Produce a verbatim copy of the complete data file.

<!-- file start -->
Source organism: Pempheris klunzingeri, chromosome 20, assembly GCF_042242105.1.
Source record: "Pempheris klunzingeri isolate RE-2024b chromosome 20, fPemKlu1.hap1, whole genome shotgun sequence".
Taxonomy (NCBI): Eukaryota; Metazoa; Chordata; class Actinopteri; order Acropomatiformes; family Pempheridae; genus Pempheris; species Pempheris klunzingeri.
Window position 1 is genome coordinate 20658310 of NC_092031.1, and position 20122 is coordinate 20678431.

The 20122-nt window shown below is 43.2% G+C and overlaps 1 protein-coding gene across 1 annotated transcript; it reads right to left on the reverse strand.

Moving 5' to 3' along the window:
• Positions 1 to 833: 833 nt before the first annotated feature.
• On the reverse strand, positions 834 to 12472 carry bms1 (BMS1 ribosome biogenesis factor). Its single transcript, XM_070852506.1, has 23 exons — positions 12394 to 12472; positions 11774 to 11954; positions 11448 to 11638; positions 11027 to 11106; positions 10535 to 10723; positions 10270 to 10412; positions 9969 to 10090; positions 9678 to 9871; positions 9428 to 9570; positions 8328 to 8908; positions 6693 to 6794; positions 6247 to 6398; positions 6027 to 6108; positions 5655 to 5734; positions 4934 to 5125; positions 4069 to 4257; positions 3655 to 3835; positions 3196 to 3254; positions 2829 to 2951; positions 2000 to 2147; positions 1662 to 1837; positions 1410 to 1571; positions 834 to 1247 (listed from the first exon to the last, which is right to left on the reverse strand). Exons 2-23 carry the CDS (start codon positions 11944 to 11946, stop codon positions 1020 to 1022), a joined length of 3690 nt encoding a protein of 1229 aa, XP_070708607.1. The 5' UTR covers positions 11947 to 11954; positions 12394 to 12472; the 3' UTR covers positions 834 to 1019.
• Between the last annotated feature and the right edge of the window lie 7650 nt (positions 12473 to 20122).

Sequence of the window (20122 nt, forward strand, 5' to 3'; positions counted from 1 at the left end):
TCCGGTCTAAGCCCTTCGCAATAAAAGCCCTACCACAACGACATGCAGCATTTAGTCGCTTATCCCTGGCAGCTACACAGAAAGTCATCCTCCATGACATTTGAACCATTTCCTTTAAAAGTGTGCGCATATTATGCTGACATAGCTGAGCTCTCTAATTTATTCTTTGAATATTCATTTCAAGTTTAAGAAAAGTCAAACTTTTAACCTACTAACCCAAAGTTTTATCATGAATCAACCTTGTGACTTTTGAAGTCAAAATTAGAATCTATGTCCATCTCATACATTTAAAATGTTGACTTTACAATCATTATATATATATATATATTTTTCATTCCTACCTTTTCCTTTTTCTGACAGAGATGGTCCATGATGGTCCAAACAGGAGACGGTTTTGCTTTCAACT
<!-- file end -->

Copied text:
Source organism: Pempheris klunzingeri, chromosome 20, assembly GCF_042242105.1.
Source record: "Pempheris klunzingeri isolate RE-2024b chromosome 20, fPemKlu1.hap1, whole genome shotgun sequence".
Taxonomy (NCBI): Eukaryota; Metazoa; Chordata; class Actinopteri; order Acropomatiformes; family Pempheridae; genus Pempheris; species Pempheris klunzingeri.
Window position 1 is genome coordinate 20658310 of NC_092031.1, and position 20122 is coordinate 20678431.

The 20122-nt window shown below is 43.2% G+C and overlaps 1 protein-coding gene across 1 annotated transcript; it reads right to left on the reverse strand.

Moving 5' to 3' along the window:
• Positions 1 to 833: 833 nt before the first annotated feature.
• On the reverse strand, positions 834 to 12472 carry bms1 (BMS1 ribosome biogenesis factor). Its single transcript, XM_070852506.1, has 23 exons — positions 12394 to 12472; positions 11774 to 11954; positions 11448 to 11638; positions 11027 to 11106; positions 10535 to 10723; positions 10270 to 10412; positions 9969 to 10090; positions 9678 to 9871; positions 9428 to 9570; positions 8328 to 8908; positions 6693 to 6794; positions 6247 to 6398; positions 6027 to 6108; positions 5655 to 5734; positions 4934 to 5125; positions 4069 to 4257; positions 3655 to 3835; positions 3196 to 3254; positions 2829 to 2951; positions 2000 to 2147; positions 1662 to 1837; positions 1410 to 1571; positions 834 to 1247 (listed from the first exon to the last, which is right to left on the reverse strand). Exons 2-23 carry the CDS (start codon positions 11944 to 11946, stop codon positions 1020 to 1022), a joined length of 3690 nt encoding a protein of 1229 aa, XP_070708607.1. The 5' UTR covers positions 11947 to 11954; positions 12394 to 12472; the 3' UTR covers positions 834 to 1019.
• Between the last annotated feature and the right edge of the window lie 7650 nt (positions 12473 to 20122).

Sequence of the window (20122 nt, forward strand, 5' to 3'; positions counted from 1 at the left end):
TCCGGTCTAAGCCCTTCGCAATAAAAGCCCTACCACAACGACATGCAGCATTTAGTCGCTTATCCCTGGCAGCTACACAGAAAGTCATCCTCCATGACATTTGAACCATTTCCTTTAAAAGTGTGCGCATATTATGCTGACATAGCTGAGCTCTCTAATTTATTCTTTGAATATTCATTTCAAGTTTAAGAAAAGTCAAACTTTTAACCTACTAACCCAAAGTTTTATCATGAATCAACCTTGTGACTTTTGAAGTCAAAATTAGAATCTATGTCCATCTCATACATTTAAAATGTTGACTTTACAATCATTATATATATATATATATTTTTCATTCCTACCTTTTCCTTTTTCTGACAGAGATGGTCCATGATGGTCCAAACAGGAGACGGTTTTGCTTTCAACT